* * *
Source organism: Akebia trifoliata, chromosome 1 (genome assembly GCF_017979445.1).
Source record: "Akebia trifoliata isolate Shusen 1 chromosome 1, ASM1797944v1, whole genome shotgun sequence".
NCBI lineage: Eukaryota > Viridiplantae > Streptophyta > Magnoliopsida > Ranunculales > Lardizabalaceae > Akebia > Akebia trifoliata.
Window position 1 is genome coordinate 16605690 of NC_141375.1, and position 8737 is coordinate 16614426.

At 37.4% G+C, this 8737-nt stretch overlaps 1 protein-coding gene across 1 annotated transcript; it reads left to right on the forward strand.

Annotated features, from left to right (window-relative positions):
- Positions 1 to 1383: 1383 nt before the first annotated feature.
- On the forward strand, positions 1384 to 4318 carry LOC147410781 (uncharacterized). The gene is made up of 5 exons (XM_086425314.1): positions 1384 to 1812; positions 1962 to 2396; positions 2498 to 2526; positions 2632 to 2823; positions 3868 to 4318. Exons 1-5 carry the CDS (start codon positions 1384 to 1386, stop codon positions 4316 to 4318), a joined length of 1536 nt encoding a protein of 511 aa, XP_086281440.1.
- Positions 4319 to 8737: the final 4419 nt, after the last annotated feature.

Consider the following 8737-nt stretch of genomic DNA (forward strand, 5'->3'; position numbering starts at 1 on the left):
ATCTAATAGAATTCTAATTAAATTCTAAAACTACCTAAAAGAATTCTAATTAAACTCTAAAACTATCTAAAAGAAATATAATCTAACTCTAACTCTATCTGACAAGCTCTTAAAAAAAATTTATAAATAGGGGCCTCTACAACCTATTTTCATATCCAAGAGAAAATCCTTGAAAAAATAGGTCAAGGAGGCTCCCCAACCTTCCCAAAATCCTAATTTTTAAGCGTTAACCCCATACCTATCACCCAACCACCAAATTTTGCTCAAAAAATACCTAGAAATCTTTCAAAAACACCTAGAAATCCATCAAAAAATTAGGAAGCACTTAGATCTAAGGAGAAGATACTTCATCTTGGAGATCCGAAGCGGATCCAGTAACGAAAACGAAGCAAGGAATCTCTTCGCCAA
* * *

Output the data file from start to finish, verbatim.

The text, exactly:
Source organism: Akebia trifoliata, chromosome 1 (genome assembly GCF_017979445.1).
Source record: "Akebia trifoliata isolate Shusen 1 chromosome 1, ASM1797944v1, whole genome shotgun sequence".
NCBI lineage: Eukaryota > Viridiplantae > Streptophyta > Magnoliopsida > Ranunculales > Lardizabalaceae > Akebia > Akebia trifoliata.
Window position 1 is genome coordinate 16605690 of NC_141375.1, and position 8737 is coordinate 16614426.

At 37.4% G+C, this 8737-nt stretch overlaps 1 protein-coding gene across 1 annotated transcript; it reads left to right on the forward strand.

Annotated features, from left to right (window-relative positions):
- Positions 1 to 1383: 1383 nt before the first annotated feature.
- On the forward strand, positions 1384 to 4318 carry LOC147410781 (uncharacterized). The gene is made up of 5 exons (XM_086425314.1): positions 1384 to 1812; positions 1962 to 2396; positions 2498 to 2526; positions 2632 to 2823; positions 3868 to 4318. Exons 1-5 carry the CDS (start codon positions 1384 to 1386, stop codon positions 4316 to 4318), a joined length of 1536 nt encoding a protein of 511 aa, XP_086281440.1.
- Positions 4319 to 8737: the final 4419 nt, after the last annotated feature.

Consider the following 8737-nt stretch of genomic DNA (forward strand, 5'->3'; position numbering starts at 1 on the left):
ATCTAATAGAATTCTAATTAAATTCTAAAACTACCTAAAAGAATTCTAATTAAACTCTAAAACTATCTAAAAGAAATATAATCTAACTCTAACTCTATCTGACAAGCTCTTAAAAAAAATTTATAAATAGGGGCCTCTACAACCTATTTTCATATCCAAGAGAAAATCCTTGAAAAAATAGGTCAAGGAGGCTCCCCAACCTTCCCAAAATCCTAATTTTTAAGCGTTAACCCCATACCTATCACCCAACCACCAAATTTTGCTCAAAAAATACCTAGAAATCTTTCAAAAACACCTAGAAATCCATCAAAAAATTAGGAAGCACTTAGATCTAAGGAGAAGATACTTCATCTTGGAGATCCGAAGCGGATCCAGTAACGAAAACGAAGCAAGGAATCTCTTCGCCAA